A recently released survey from the Federal Reserve shows how the pandemic has altered the financial landscape for all small businesses. About 85% have experienced financial difficulty since covid, which is up nearly 20% percentage points from prior years. Back then, more than half of owners who sought a loan were looking to expand. However, last year, the majority of applicants needed funds just to cover every day operating expenses. Meanwhile, inflation is the highest, and decades with raw materials and finished goods soaring in price and workers demanding higher wages. The Federal Reserve is raising interest rates in response, which means the cost of borrowing money is going up. Even in normal times, that can be tough for small businesses to get loan from traditional banks because they lack the assets and credit histories of bigger companies. Post covid banks have been even stingier outside of their own covid related programs, and two years in loan applicants are more likely to get turned down or to receive less money then they ask for compared to years before. Only about 30% of businesses that apply for financing last year got the full amount they asked for, which is down for about half from the prior year. And of course, firms owned by people of color, firms with fewer employees, and leisure and hospitality firms were least likely to receive the full amount of financing sought.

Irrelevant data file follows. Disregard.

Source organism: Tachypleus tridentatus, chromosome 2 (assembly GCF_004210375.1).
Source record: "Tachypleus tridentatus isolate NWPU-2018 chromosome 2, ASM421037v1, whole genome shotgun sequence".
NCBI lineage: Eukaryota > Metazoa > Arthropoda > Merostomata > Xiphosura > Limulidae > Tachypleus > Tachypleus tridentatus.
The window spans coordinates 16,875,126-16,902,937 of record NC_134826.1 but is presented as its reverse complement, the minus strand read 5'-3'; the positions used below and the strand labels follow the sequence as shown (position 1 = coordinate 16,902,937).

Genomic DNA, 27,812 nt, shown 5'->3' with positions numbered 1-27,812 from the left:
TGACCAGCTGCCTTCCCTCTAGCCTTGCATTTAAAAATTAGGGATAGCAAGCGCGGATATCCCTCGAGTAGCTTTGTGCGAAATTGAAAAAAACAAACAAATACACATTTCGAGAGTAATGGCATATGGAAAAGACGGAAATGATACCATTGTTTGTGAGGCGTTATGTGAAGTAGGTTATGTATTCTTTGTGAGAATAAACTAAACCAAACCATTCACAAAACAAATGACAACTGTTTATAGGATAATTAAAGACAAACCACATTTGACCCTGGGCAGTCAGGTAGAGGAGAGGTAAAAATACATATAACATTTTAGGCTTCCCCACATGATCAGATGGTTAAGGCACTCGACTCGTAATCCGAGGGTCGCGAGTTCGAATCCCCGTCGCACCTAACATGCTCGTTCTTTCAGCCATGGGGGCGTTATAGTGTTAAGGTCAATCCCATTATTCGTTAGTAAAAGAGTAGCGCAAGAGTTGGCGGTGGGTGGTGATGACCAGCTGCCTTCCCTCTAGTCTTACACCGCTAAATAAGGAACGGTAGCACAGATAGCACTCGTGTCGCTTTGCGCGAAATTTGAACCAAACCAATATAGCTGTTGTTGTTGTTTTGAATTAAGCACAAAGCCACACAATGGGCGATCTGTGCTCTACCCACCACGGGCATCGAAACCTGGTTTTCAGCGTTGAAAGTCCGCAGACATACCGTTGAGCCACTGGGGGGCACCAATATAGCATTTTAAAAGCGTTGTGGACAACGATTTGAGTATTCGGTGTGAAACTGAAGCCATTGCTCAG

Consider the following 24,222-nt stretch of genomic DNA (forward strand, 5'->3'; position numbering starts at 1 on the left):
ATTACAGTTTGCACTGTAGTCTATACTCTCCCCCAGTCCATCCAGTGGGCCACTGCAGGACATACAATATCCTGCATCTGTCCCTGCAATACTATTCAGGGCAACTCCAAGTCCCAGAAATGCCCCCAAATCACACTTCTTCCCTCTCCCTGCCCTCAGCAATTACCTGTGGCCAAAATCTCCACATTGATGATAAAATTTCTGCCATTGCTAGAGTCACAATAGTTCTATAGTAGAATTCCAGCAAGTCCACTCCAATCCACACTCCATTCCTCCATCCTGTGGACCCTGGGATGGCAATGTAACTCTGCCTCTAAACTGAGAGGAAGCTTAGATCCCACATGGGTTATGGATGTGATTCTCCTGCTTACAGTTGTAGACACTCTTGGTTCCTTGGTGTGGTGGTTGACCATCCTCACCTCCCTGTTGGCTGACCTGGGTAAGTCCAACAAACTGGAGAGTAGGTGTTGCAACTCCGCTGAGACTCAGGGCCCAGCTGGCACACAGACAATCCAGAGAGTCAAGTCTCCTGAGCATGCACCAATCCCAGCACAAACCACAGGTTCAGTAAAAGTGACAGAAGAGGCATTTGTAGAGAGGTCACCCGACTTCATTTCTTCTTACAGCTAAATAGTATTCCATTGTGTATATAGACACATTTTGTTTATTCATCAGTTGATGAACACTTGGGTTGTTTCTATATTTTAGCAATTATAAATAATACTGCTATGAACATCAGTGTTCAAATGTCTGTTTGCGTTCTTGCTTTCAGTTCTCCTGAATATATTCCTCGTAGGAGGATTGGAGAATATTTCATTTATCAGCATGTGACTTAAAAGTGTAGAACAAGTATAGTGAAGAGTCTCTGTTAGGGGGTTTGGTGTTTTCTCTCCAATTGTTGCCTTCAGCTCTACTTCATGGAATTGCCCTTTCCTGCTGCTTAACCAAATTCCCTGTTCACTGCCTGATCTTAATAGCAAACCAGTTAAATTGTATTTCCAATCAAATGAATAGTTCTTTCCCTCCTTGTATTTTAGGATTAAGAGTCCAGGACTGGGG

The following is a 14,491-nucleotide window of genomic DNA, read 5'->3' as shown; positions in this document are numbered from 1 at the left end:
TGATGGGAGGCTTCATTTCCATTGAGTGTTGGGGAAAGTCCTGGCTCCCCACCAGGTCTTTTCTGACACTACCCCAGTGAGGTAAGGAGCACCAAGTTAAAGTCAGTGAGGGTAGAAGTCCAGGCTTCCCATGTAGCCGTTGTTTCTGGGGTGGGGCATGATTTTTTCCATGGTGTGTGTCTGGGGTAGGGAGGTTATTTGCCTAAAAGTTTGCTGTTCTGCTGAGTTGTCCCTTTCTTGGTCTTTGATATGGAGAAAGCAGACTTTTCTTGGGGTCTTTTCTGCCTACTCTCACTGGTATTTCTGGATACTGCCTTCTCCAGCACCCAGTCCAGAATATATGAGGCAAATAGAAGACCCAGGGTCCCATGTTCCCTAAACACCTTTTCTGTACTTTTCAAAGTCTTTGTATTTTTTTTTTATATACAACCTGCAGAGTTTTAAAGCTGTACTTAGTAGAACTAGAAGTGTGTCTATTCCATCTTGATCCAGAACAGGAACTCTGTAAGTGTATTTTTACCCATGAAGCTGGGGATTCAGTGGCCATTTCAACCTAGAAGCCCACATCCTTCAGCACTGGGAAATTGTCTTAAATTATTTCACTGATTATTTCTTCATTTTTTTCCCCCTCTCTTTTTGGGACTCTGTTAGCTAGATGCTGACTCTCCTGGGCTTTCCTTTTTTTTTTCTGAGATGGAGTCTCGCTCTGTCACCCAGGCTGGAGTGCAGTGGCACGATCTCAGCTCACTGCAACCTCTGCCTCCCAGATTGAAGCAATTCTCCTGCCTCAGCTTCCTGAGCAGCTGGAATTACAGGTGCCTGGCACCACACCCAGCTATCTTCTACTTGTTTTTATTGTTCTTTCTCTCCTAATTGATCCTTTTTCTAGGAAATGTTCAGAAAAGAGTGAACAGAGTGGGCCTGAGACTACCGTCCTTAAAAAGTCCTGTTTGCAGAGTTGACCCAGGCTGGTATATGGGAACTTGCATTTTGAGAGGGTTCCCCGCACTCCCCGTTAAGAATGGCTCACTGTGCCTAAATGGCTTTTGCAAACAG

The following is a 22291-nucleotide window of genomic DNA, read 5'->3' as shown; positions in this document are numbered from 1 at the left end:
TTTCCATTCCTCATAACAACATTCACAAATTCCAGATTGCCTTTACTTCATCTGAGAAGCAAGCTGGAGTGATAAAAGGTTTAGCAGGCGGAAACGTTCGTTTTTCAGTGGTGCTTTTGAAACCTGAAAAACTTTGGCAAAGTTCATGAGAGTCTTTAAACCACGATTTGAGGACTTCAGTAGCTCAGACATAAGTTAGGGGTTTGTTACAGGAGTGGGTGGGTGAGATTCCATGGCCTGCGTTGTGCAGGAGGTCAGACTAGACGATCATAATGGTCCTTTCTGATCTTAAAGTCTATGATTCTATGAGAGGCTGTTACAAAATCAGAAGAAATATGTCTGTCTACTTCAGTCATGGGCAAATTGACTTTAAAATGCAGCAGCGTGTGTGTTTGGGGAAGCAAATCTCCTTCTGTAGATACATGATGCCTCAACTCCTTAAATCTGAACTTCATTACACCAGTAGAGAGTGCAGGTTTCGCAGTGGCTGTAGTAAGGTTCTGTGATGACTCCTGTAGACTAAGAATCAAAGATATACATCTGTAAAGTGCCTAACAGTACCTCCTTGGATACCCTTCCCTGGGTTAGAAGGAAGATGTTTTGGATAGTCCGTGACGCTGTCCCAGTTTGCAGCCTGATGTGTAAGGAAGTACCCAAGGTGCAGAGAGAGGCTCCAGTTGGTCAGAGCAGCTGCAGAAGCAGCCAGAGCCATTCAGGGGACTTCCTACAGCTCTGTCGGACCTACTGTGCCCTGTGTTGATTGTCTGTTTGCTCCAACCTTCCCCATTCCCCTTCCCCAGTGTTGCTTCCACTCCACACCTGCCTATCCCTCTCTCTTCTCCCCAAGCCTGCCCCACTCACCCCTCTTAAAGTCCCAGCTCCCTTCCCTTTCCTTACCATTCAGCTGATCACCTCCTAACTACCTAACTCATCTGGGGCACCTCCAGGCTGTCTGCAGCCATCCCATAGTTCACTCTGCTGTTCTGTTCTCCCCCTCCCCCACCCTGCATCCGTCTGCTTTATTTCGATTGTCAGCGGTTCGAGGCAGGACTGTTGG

About 68% of the applicants got some of the amount they applied for, which was down from prior years where the success rate ranged from 75% to 85%.

The current loan environment is clearly making it tougher on small businesses trying to recover from the pandemic. Their balance sheets, which banks look at to assess loan applications, were weakened during the pandemic, even if their future prospects are, big banks approve less than 15% of their loan request, while small banks approve just over 20%. Both of those are down from prior years. The bank’s stinginess has led business owners to consider other options such as community banks, online lenders, and crowdfunding sites. Owners were more likely to apply for an online loan post-covid while applicants were less likely to seek financing from a small bank.

This is all according to research by the Federal Reserve Bank of New York. The research showed about 25% of new majority owned firms applied for PPP loans through FinTech lenders.